May 25, 2020

Letters to the Editor

Market gratitude

On behalf of the Williston Farmers’ Market, I wish to thank the volunteers, contributors of live music, vendors, patrons, neighbors and Williston Observer for your support this past summer. I look forward to the market’s 2019 season with great expectations!

Sharon Gutwin, Williston

Optimism on North American trade deal

I’m very pleased to see leaders in the U.S., Mexico and Canada come to an initial agreement that modernizes the free trade agreement governing these three countries while keeping our trilateral partnership intact.

In the Northeastern U.S., the relationship with our neighbors in Canada is a vital part of our economy and culture. Since 1993, Canada has been our fifth-largest source of foreign capital. We’ve seen a boom in travel and tourism with Canadians making 21 million trips to the U.S. and spending $24 billion every year. Additionally, we build things together. About half of all trade with Canada takes place between related companies, building complex, integrated supply chains in aerospace, information technology, construction materials, food systems and more.

These relationships and the trade between countries is essential to Vermont’s economy, which is why I’ve advocated for a continued, though modernized, agreement that includes Canada. So, I appreciate the work done to reach this new agreement.

While we work to learn more and fully understand the impact for Vermonters and Vermont businesses, I’m optimistic the updated agreement will have a positive impact in Vermont, particularly for our dairy industry. I look forward to working with my team to further analyze this latest agreement and the impacts for our state.

This agreement has a way to go before being implemented, but I believe this is an encouraging step forward. At the state level, I will continue to work to expand and strengthen Vermont’s relationship with our Canadian neighbors as we work together to advance our shared economic interests and common values.

Gov. Phil Scott

Lean left, act nationally

Like many Vermonters I know, I’ve been dismayed at the actions of the U.S. Congress since the election of President Trump. Just casting my vote in Vermont, although important and necessary, doesn’t seem like a sufficient way to express my disagreement with the status quo.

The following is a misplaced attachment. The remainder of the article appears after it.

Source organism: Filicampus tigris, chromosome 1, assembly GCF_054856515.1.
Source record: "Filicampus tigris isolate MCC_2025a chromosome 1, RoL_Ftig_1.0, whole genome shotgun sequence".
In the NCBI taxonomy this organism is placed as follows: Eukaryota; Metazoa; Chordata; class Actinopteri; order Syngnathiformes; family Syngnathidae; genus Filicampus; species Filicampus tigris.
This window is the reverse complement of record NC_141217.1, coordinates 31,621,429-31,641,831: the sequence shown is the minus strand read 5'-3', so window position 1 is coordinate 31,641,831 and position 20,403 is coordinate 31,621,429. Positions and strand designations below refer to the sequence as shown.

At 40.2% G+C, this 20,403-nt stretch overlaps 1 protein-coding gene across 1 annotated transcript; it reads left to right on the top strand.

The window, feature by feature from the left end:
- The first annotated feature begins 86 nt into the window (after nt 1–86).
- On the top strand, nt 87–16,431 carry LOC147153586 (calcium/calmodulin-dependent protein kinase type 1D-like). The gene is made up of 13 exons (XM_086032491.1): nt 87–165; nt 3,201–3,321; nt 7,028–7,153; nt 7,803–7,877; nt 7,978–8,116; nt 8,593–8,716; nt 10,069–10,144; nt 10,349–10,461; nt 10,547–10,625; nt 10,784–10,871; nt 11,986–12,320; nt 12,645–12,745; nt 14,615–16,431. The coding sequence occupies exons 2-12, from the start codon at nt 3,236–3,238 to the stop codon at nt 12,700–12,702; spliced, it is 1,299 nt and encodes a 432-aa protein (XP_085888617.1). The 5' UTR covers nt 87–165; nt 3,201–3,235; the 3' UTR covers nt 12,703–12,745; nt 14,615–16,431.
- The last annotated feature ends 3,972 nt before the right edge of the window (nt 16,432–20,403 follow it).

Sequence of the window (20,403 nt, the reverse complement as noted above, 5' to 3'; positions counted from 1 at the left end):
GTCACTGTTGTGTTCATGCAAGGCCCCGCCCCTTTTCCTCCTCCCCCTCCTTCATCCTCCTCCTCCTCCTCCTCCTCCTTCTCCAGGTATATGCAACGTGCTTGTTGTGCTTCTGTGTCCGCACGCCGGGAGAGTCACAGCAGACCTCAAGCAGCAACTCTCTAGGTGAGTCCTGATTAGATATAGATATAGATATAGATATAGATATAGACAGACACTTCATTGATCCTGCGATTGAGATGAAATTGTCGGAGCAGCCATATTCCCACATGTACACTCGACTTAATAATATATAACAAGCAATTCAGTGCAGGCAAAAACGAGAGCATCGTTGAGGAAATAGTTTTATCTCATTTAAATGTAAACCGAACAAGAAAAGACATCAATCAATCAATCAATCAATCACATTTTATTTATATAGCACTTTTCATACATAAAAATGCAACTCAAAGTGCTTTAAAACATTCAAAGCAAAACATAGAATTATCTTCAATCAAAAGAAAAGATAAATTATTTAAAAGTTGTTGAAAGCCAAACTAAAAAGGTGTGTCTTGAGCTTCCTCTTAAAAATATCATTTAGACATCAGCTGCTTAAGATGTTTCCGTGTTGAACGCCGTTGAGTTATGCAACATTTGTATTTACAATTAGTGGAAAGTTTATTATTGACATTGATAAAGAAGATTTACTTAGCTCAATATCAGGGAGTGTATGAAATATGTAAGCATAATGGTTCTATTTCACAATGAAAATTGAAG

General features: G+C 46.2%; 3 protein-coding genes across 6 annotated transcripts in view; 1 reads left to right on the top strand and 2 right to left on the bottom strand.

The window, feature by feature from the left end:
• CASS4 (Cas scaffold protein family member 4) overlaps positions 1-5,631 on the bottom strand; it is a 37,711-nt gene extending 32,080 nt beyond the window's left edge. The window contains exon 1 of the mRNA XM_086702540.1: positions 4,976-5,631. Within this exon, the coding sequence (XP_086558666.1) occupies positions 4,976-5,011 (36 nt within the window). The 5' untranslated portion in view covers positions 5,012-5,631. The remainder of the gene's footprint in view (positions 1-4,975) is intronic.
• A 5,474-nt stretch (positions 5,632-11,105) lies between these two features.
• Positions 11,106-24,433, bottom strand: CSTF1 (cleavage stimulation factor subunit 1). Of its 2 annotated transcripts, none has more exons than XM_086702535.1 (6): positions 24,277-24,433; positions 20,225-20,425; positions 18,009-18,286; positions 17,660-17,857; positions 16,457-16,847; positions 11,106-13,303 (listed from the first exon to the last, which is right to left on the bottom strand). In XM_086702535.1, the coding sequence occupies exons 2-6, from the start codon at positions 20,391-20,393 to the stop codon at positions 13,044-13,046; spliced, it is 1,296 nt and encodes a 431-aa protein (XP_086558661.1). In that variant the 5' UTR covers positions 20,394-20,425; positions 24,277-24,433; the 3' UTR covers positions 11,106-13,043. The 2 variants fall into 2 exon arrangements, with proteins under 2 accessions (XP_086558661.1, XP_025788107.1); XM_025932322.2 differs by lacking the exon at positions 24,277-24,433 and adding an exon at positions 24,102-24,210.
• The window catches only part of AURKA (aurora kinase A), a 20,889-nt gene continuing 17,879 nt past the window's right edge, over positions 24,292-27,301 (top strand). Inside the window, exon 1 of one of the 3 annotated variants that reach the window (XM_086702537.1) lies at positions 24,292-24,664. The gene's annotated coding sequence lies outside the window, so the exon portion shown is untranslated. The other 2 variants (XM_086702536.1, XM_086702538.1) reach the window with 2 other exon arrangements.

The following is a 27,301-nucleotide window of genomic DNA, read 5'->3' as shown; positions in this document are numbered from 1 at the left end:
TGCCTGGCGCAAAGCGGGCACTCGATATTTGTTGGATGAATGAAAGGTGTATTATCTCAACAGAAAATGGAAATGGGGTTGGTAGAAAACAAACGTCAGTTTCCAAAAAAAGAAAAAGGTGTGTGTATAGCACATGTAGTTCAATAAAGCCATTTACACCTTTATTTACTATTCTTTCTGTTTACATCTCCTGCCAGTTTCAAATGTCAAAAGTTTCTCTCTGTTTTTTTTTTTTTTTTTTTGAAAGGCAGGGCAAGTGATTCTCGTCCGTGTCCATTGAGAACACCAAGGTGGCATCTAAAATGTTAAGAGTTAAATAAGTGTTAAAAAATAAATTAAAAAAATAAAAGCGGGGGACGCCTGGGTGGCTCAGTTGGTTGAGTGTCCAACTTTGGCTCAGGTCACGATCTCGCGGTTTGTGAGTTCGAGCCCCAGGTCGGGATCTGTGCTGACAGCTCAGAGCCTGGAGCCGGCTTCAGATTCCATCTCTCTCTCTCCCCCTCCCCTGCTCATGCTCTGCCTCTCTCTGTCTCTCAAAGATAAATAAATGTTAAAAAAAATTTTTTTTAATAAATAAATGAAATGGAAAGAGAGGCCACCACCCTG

For the past 18 months, I have been collaborating with Lean Left Vermont, an all-volunteer group founded last year to organize ways for Vermonters to help elect Democrats and Progressives in other states. The group has provided key guidance, information and training to the dozens of us who are supporting candidates around the country.

Lean Left notifies us of opportunities for people here to take part in phonebanking, textbanking and postcard-writing on behalf of candidates elsewhere; offers tips on quick and fun ways to do some fundraising for candidates; and organizes canvassing trips to key battleground districts in New Hampshire, New York, Maine and Pennsylvania. We have already assisted candidates for the U.S. House and for state legislatures, helping with voter registration and messaging to get out the vote.

I’d urge others who want to see a change in Washington to get in touch with Lean Left Vermont at or

Ruth Wallman, Williston

Addressing addiction

The Richmond/Williston Rotary Club has made addiction its theme topic this year. We have had several speakers come to Rotary meetings to speak about addictions — specifically about the opioid crisis facing this state and country. Opioid overdoses are now the leading cause of death of Americans under the age of 50.

We have heard about what it takes for effective preventative actions. The country of Iceland during the 1990s had the worst adolescent addiction rates in all of Europe. Because of actions taken, the country has now reduced adolescent alcohol abuse rates from 42 percent to 7 percent, daily tobacco use from 23 percent to 3 percent and regular cannabis use from 17 percent to 5 percent. It has been proven that prevention efforts are 10 times less costly than intervention efforts, and the deaths and destruction of our youth is worth any cost. With the rising rates of opioid deaths in Vermont and America, it’s important that we take the appropriate actions.

A new problem we have in this country is juuling. This is a scary trend amongst the youth today. Juuling is worse than smoking cigarettes and increases the likelihood of addiction problems later in life. Juuling uses a small device that appears to be a USB stick most kids today have. A juul cartridge holds the nicotine equivalent of a pack of cigarettes and dispenses a hit of highly addictive nicotine in aerosol form. It’s being targeted to kids with grape soda, crème soda and bubble gum flavored hits.

As president of the local Rotary, I hope we can help make progress on saving our youth.

Mike Isham, Williston